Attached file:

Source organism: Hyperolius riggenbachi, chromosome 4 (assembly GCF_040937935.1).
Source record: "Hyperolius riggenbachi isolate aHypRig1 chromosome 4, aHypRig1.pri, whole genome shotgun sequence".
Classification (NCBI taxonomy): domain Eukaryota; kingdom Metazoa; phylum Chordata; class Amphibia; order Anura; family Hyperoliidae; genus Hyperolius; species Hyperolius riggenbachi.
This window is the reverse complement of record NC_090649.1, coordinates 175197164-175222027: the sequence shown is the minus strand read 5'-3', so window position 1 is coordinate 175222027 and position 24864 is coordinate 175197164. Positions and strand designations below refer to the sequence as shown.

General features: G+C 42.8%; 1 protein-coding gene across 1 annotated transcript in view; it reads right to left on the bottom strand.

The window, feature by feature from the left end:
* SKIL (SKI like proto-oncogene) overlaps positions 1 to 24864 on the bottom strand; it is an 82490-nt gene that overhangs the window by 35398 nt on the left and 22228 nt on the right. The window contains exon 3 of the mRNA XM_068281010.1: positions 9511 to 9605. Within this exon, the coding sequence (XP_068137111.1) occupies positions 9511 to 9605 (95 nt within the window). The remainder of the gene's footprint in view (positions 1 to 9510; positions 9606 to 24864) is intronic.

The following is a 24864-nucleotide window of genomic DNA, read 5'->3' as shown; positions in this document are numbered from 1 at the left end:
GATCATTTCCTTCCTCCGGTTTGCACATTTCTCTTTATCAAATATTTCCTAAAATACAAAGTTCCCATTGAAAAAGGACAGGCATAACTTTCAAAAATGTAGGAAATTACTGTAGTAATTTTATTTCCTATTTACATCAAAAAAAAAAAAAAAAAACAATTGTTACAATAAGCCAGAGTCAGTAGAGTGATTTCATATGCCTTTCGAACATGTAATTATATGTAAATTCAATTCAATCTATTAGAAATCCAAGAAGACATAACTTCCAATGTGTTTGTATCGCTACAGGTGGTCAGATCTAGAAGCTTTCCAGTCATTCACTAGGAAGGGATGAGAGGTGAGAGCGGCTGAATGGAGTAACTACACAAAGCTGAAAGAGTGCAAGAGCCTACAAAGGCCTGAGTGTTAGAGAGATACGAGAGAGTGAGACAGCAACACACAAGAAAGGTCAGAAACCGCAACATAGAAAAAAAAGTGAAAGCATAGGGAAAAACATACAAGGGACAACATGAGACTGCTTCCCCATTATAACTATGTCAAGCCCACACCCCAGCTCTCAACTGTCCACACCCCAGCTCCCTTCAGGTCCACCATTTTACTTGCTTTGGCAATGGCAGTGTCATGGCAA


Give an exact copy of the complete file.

Source organism: Hyperolius riggenbachi, chromosome 4 (assembly GCF_040937935.1).
Source record: "Hyperolius riggenbachi isolate aHypRig1 chromosome 4, aHypRig1.pri, whole genome shotgun sequence".
Classification (NCBI taxonomy): domain Eukaryota; kingdom Metazoa; phylum Chordata; class Amphibia; order Anura; family Hyperoliidae; genus Hyperolius; species Hyperolius riggenbachi.
This window is the reverse complement of record NC_090649.1, coordinates 175197164-175222027: the sequence shown is the minus strand read 5'-3', so window position 1 is coordinate 175222027 and position 24864 is coordinate 175197164. Positions and strand designations below refer to the sequence as shown.

General features: G+C 42.8%; 1 protein-coding gene across 1 annotated transcript in view; it reads right to left on the bottom strand.

The window, feature by feature from the left end:
* SKIL (SKI like proto-oncogene) overlaps positions 1 to 24864 on the bottom strand; it is an 82490-nt gene that overhangs the window by 35398 nt on the left and 22228 nt on the right. The window contains exon 3 of the mRNA XM_068281010.1: positions 9511 to 9605. Within this exon, the coding sequence (XP_068137111.1) occupies positions 9511 to 9605 (95 nt within the window). The remainder of the gene's footprint in view (positions 1 to 9510; positions 9606 to 24864) is intronic.

The following is a 24864-nucleotide window of genomic DNA, read 5'->3' as shown; positions in this document are numbered from 1 at the left end:
GATCATTTCCTTCCTCCGGTTTGCACATTTCTCTTTATCAAATATTTCCTAAAATACAAAGTTCCCATTGAAAAAGGACAGGCATAACTTTCAAAAATGTAGGAAATTACTGTAGTAATTTTATTTCCTATTTACATCAAAAAAAAAAAAAAAAAACAATTGTTACAATAAGCCAGAGTCAGTAGAGTGATTTCATATGCCTTTCGAACATGTAATTATATGTAAATTCAATTCAATCTATTAGAAATCCAAGAAGACATAACTTCCAATGTGTTTGTATCGCTACAGGTGGTCAGATCTAGAAGCTTTCCAGTCATTCACTAGGAAGGGATGAGAGGTGAGAGCGGCTGAATGGAGTAACTACACAAAGCTGAAAGAGTGCAAGAGCCTACAAAGGCCTGAGTGTTAGAGAGATACGAGAGAGTGAGACAGCAACACACAAGAAAGGTCAGAAACCGCAACATAGAAAAAAAAGTGAAAGCATAGGGAAAAACATACAAGGGACAACATGAGACTGCTTCCCCATTATAACTATGTCAAGCCCACACCCCAGCTCTCAACTGTCCACACCCCAGCTCCCTTCAGGTCCACCATTTTACTTGCTTTGGCAATGGCAGTGTCATGGCAA